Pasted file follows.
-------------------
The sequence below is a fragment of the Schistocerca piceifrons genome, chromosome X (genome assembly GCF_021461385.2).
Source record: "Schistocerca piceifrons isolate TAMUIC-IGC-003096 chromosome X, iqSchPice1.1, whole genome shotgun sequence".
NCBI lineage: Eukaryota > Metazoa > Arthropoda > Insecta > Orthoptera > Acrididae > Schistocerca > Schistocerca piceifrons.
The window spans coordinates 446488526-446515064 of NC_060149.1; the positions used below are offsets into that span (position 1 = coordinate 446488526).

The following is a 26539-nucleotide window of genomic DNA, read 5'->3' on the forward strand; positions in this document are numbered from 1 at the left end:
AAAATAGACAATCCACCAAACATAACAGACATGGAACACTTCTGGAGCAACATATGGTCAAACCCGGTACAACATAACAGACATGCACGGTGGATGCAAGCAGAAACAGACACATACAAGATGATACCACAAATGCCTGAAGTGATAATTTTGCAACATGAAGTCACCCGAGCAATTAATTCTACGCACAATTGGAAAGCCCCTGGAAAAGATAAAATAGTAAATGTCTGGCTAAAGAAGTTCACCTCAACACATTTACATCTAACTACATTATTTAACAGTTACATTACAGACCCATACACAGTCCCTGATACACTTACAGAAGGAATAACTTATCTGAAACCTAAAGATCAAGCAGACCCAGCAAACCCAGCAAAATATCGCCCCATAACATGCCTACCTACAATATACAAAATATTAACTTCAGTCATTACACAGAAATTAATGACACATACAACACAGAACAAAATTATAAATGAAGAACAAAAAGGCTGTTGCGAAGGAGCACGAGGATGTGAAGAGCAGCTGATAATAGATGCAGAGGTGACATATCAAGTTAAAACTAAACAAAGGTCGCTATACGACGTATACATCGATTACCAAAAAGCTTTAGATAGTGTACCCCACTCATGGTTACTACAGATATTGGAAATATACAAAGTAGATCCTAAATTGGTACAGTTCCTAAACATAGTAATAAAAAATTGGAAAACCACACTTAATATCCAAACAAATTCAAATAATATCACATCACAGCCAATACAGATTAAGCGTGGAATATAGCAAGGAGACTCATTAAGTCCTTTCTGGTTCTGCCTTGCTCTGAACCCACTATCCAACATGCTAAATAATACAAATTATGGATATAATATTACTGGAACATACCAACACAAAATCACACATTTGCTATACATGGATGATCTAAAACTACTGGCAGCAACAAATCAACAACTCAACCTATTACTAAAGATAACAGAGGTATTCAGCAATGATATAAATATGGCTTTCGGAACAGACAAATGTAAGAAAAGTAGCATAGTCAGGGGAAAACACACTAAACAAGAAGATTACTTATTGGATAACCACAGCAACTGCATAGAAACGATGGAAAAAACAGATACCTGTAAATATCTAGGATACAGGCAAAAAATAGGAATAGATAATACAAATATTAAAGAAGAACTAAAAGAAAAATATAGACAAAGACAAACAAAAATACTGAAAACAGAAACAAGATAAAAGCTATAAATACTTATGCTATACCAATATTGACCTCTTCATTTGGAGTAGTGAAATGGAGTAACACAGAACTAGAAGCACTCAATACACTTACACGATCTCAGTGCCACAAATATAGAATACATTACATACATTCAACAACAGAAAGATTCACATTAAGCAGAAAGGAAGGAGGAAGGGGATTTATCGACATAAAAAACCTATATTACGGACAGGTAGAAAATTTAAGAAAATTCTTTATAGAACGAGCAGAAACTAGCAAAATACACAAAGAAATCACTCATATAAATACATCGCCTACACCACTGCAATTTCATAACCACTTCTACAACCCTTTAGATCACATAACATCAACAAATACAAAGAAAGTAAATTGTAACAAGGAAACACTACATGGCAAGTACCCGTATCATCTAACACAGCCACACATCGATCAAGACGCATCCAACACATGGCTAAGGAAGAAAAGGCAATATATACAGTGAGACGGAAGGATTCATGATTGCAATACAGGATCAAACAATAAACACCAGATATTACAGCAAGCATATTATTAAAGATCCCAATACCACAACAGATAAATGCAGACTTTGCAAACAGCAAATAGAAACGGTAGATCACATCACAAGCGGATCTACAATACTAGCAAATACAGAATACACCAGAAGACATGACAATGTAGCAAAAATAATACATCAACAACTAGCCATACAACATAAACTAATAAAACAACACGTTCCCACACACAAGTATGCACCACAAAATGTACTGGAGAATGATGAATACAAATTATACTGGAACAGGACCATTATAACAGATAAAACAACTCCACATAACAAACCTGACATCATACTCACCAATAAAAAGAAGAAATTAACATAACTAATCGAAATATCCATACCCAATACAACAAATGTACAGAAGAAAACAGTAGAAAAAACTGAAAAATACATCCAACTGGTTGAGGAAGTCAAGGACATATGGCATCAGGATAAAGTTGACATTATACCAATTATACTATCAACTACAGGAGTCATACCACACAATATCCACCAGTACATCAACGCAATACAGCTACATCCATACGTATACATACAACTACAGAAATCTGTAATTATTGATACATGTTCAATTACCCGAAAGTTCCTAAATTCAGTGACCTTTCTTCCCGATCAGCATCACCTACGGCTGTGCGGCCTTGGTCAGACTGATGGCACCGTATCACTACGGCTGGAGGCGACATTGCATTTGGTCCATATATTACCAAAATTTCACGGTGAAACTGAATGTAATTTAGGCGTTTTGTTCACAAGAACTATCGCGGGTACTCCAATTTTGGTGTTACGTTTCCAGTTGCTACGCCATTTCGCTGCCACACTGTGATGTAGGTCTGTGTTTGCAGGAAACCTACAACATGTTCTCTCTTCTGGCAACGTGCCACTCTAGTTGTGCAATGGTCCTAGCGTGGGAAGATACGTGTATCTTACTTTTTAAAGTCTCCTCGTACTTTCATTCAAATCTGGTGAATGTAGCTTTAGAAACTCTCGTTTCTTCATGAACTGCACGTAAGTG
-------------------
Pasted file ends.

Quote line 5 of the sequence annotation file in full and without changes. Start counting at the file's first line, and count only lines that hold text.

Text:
The following is a 26539-nucleotide window of genomic DNA, read 5'->3' on the forward strand; positions in this document are numbered from 1 at the left end: